Is everyone covered, or will 24 million people be losing health care coverage, as has been feared?
President Donald Trump is urging Senate Republicans to "not let the American people down".
White House Budget Director Mick Mulvaney, speaking on CBS' "Face the Nation" on Sunday morning, said, "The bill that passed out of the House is most likely not going to be the bill that is put in front of the president".
"Republican Senators will not let the American people down!"
Major medical and other groups, including the American Medical Association, opposed the House bill. Under Obamacare, health insurance premiums spiked.
No analysis was done by the nonpartisan Congressional Budget Office before the vote so that lawmakers - and the public - would know its effects on US health care.
Senate Majority Leader Mitch McConnell, R-Ky., plans to move forward under special procedures that allow legislation to pass with a simple majority vote, instead of the 60 usually required for major bills in the Senate.
Ryan, for instance, offered a spirited defense of the House bill on ABC's "This Week" as he was peppered with questions about the possibility of sharp premium increases for people with preexisting conditions and the worry that many people on Medicaid will lose their coverage. Chief among them: a guarantee of paying the same amount for coverage regardless of health history.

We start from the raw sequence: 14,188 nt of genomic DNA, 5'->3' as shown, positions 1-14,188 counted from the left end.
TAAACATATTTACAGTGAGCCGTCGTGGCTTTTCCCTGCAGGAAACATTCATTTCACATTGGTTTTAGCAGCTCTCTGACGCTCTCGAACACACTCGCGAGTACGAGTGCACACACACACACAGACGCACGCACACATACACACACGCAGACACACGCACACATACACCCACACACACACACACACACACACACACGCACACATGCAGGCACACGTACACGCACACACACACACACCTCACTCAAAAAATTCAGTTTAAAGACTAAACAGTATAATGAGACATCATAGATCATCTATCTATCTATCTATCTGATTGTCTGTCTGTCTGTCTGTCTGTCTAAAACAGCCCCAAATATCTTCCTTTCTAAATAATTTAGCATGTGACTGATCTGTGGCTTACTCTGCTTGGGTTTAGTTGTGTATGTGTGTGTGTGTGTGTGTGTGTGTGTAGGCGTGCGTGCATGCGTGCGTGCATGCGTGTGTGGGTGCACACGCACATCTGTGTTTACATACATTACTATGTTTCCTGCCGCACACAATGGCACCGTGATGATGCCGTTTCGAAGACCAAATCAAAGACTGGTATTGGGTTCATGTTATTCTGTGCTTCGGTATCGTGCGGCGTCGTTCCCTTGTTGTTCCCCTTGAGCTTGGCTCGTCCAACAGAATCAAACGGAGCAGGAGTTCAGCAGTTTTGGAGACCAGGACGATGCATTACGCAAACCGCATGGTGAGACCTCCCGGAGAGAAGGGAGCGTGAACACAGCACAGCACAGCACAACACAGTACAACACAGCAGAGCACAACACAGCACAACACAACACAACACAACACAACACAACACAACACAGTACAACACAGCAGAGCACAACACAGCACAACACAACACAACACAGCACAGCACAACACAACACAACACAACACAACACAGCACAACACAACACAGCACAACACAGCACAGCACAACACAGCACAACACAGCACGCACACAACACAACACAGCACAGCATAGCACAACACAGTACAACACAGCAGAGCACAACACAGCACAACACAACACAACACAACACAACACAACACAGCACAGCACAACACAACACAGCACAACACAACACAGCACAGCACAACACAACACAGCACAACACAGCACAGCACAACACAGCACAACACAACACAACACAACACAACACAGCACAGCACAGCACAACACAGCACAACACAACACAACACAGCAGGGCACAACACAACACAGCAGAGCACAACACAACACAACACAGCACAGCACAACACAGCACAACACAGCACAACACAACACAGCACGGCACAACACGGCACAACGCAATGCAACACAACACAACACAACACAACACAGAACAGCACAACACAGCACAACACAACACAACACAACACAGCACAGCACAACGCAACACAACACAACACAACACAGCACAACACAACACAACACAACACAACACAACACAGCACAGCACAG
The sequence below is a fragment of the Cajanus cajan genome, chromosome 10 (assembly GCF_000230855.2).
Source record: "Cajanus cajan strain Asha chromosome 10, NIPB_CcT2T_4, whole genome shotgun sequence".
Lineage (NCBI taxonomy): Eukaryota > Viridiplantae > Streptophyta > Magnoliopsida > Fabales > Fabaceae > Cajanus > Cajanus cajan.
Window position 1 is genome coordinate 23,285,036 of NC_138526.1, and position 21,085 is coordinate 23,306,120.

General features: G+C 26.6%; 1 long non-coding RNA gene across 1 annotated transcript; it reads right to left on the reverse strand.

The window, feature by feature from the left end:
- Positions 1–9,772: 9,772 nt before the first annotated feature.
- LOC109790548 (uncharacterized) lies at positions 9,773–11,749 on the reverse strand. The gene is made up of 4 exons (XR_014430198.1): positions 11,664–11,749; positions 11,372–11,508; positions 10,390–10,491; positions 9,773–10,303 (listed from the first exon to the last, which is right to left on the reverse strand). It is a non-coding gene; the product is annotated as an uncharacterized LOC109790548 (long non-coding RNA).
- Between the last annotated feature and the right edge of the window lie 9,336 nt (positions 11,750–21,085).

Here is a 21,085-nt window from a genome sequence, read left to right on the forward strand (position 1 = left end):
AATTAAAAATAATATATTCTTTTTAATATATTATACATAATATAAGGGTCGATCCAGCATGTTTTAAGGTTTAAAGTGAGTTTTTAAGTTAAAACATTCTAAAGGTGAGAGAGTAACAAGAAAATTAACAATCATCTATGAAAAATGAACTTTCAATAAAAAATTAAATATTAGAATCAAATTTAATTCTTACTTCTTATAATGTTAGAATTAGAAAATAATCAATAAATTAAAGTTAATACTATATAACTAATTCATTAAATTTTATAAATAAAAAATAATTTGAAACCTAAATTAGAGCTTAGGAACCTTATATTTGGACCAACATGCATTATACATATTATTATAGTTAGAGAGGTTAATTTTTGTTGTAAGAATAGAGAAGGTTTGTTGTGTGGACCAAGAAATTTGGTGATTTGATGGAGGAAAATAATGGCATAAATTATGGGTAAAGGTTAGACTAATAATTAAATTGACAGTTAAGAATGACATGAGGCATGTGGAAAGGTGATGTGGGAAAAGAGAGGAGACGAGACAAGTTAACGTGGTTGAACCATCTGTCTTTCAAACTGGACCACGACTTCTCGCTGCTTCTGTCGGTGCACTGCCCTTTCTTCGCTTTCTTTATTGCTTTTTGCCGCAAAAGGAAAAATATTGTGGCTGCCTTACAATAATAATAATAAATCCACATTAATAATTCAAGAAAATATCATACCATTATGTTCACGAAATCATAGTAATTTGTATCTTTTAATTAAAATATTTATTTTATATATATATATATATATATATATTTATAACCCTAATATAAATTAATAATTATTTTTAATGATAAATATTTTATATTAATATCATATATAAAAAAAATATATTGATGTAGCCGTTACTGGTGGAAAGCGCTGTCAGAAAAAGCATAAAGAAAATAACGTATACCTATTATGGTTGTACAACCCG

A political group with ties to House Republican leadership, American Action Network, said Sunday it was buying $500,000 in television time to promote the Republican health care bill.
House Republicans finally pushed through a bill to gut Barack Obama's Affordable Care Act. For now, one doesn't have to be a fan of the Affordable Care Act or a Democrat to conclude that what happened Thursday did not represent progress toward a better America.
Among those being targeted are Tom MacArthur of New Jersey, the moderate Republican who helped revive the bill by authoring an amendment on pre-existing conditions, as well as Dave Brat of Virginia, a conservative Freedom Caucus member.
"Sometimes in life you have to do what's right, not what's politically expedient, " Priebus said during an appearance on "Fox News Sunday".
Collins, along with fellow Republican Senators Rob Portman, of OH, and Lindsey Graham, of SC, have in recent days spoken out forcefully against parts of the House bill, with Graham saying it "needs to be viewed with suspicion" and Portman asserting that "it does not meet the test of stability" for people who rely on the "safety net" of Medicaid.